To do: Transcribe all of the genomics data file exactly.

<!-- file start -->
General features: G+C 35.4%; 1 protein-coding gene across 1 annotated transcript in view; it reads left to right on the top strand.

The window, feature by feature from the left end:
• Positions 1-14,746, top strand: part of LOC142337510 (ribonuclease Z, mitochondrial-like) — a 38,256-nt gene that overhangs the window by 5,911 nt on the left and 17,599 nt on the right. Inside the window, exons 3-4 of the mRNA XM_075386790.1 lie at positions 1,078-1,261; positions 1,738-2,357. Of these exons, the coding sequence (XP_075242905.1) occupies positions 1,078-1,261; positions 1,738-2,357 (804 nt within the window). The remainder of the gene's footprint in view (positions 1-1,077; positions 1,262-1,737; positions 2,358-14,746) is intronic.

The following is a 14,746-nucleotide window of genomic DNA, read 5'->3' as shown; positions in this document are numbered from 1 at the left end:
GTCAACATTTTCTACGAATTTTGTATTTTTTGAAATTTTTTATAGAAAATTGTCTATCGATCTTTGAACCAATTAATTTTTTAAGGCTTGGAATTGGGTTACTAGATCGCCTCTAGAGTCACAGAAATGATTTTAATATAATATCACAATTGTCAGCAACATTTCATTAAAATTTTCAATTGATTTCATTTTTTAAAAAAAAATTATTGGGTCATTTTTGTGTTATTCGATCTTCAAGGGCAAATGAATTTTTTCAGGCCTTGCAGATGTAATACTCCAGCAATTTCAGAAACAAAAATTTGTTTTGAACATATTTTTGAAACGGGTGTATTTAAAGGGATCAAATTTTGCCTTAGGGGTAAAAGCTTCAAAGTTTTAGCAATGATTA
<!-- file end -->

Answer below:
General features: G+C 35.4%; 1 protein-coding gene across 1 annotated transcript in view; it reads left to right on the top strand.

The window, feature by feature from the left end:
• Positions 1-14,746, top strand: part of LOC142337510 (ribonuclease Z, mitochondrial-like) — a 38,256-nt gene that overhangs the window by 5,911 nt on the left and 17,599 nt on the right. Inside the window, exons 3-4 of the mRNA XM_075386790.1 lie at positions 1,078-1,261; positions 1,738-2,357. Of these exons, the coding sequence (XP_075242905.1) occupies positions 1,078-1,261; positions 1,738-2,357 (804 nt within the window). The remainder of the gene's footprint in view (positions 1-1,077; positions 1,262-1,737; positions 2,358-14,746) is intronic.

The following is a 14,746-nucleotide window of genomic DNA, read 5'->3' as shown; positions in this document are numbered from 1 at the left end:
GTCAACATTTTCTACGAATTTTGTATTTTTTGAAATTTTTTATAGAAAATTGTCTATCGATCTTTGAACCAATTAATTTTTTAAGGCTTGGAATTGGGTTACTAGATCGCCTCTAGAGTCACAGAAATGATTTTAATATAATATCACAATTGTCAGCAACATTTCATTAAAATTTTCAATTGATTTCATTTTTTAAAAAAAAATTATTGGGTCATTTTTGTGTTATTCGATCTTCAAGGGCAAATGAATTTTTTCAGGCCTTGCAGATGTAATACTCCAGCAATTTCAGAAACAAAAATTTGTTTTGAACATATTTTTGAAACGGGTGTATTTAAAGGGATCAAATTTTGCCTTAGGGGTAAAAGCTTCAAAGTTTTAGCAATGATTA